Jon Stoeckley of Allmusic cited the band's talent with melody but added that only through multiple listens do the songs of Unwind take distinction, which may cause a premature jumping point with frustrated fans. "After a few turns, it becomes apparent that Flowers and his bandmates do have a definite craft and they aren't being sheer poseurs, but the obstacle still lies in the fact that they have yet to develop a signature sound, or at the very least something that is associated only with Oleander itself." Stoeckley followed up in proposing that if Oleander would be able to shape their own sound, fans could "expect much greater things from them in the future."

Unwind received one overwhelmingly negative review from CANOE. Critic Darryl Sterdan claimed "There's no good reason in the world to like Oleander's third album. . . This Sacramento outfit shamelessly bandwagon-jumps practically every guitar-rock trend of the past decade on this disc."

Perhaps to due poor reception of longtime fans, the band itself has since shown distaste for Unwind. Noting the disappointing sales of the album, Thomas Flowers recalled, "the phone calls stopped coming in, the promo people stopped putting posters up -- priorities obviously shifted." He has also detailed the arguably mishandled approach with Unwind:

"Once we came away with the success of February Son, we kind of fell into the trap that a lot of bands do that have success with their first one, who think 'Well, we're just going to do it again -- let's go platinum this time.' We attempted to broaden the scope of what we were putting out there. Instead of just putting out rock songs, we had other types of music that we were exploring and we tried to put out a broader plain of music. That made it a little bit more difficult for people to get their head around it -- especially if they were into the rock and roll aspect of this band."

Guitarist Ric Ivanisevich also stated in a 2003 interview, "People could get the wrong impression of our music when they hear Unwind. They might think we are a lot wimpier live than we actually are." He added, "The songs on Unwind are too far from each other, lyrically and musically. The album just doesn’t make sense, but that’s okay because we were a little mixed up when we were writing it."[10]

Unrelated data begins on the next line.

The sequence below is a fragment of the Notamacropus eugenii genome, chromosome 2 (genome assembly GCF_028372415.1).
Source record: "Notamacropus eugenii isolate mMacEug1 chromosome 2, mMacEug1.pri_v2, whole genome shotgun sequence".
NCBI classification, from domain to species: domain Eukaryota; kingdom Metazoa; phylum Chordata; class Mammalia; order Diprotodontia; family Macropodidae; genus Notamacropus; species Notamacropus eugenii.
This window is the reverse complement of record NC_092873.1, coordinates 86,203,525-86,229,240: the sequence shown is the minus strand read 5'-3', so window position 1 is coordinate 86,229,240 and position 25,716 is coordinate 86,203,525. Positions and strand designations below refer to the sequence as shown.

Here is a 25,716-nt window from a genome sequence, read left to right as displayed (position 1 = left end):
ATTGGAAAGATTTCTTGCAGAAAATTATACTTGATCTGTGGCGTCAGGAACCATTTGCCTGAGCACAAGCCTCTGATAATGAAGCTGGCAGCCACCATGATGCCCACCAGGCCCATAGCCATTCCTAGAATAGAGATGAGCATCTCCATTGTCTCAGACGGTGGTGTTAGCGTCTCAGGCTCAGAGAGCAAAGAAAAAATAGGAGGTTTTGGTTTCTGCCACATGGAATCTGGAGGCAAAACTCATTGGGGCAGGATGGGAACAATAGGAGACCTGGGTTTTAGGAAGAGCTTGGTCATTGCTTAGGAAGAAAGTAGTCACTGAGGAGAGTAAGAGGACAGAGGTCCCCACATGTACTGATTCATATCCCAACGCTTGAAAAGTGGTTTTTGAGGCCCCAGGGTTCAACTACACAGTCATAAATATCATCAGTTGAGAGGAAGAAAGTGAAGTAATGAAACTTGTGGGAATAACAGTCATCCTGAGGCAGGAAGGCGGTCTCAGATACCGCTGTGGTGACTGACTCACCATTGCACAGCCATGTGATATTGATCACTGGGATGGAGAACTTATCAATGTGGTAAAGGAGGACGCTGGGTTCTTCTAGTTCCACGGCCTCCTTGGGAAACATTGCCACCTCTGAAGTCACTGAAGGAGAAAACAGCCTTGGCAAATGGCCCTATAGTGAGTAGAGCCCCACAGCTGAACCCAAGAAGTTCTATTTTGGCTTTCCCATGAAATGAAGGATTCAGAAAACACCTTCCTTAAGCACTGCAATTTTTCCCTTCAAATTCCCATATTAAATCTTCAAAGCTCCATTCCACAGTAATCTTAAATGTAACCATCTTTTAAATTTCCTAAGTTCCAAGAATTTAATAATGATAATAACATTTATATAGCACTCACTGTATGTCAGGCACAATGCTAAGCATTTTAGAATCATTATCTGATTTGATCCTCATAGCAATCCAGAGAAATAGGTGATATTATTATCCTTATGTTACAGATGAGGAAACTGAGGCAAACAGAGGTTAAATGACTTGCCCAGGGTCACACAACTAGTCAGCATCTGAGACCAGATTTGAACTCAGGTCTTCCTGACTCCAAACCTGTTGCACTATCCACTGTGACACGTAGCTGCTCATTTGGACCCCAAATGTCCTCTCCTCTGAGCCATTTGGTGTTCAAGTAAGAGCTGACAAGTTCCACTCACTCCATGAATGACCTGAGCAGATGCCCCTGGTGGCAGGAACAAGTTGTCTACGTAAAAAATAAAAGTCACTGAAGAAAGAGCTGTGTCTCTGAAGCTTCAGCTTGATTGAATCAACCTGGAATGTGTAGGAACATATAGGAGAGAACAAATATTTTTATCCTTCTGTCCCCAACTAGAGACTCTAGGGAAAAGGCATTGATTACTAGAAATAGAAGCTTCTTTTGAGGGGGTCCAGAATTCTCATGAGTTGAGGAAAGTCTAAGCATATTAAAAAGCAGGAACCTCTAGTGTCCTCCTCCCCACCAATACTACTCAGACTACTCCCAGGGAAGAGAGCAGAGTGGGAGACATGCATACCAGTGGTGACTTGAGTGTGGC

Track listing[edit]

(All songs written by Thomas Flowers, Doug Eldridge and Ric Ivanisevich)

  1. "Come To Stay" – 3:49
  2. "Yours If You Like" – 3:26
  3. "Are You There?" – 4:20
  4. "Halo" – 4:41
  5. "Benign" – 4:11
  6. "Unwind" – 2:50
  7. "Goodbye" – 4:04
  8. "Jimmy Shaker Day" – 3:31
  9. "Back Home Years Ago" – 4:14
  10. "Tightrope" – 5:12
  11. "She's Up, She's Down" – 4:03
  12. "Champion" – 2:57


  • Thomas Flowers - vocals, guitar
  • Doug Eldridge - bass guitar
  • Ric Ivanisevich - guitar
  • Scott Devours - drums
  • Kaylene Peoples - string arrangements



Chart Peak
Billboard 200 94 2001


Song Chart Peak
"Are You There?" Billboard Mainstream Rock Tracks 6 2001
"Are You There?" Billboard Modern Rock Tracks 19 2001
"Champion" Billboard Hot 100 Singles Sales 16 2001

External links[edit]


  1. ^ Oleander Launches Flashy Site to Promote New Album, ``Unwind; Band Will Chat Online About... Business Wire (March 2, 2001). Retrieved on 2-01-09.
  2. ^ Van Horn, Teri Oleander Come On Strong With 'Are You There?' MTV.com (February 8, 2001). Retrieved on 5-11-09.
  3. ^ Christopher, Michael PopMatters Music Interview | Thomas Flowers of Oleander PopMatters.com (May 5, 2003). Retrieved on August 5, 2008.
  4. ^ Basham, David Fuel, Crazy Town, Oleander To Play River Benefit MTV.com (February 6, 2001). Retrieved on 5-11-09.
  5. ^ D'Angelo, Joe Tantric, Oleander Tapped For First Rolling Rock Tour MTV.com (August 3, 2001). Retrieved on 5-11-09.
  6. ^ Allmusic review
  7. ^ CANOE review
  8. ^ Melodic.net review
  9. ^ PopMatters review
  10. ^ Sotuela, Ana Marie Telephone Interview with Ric Ivanisevich CABands.com (February 27, 2003). Retrieved on August 6, 2008.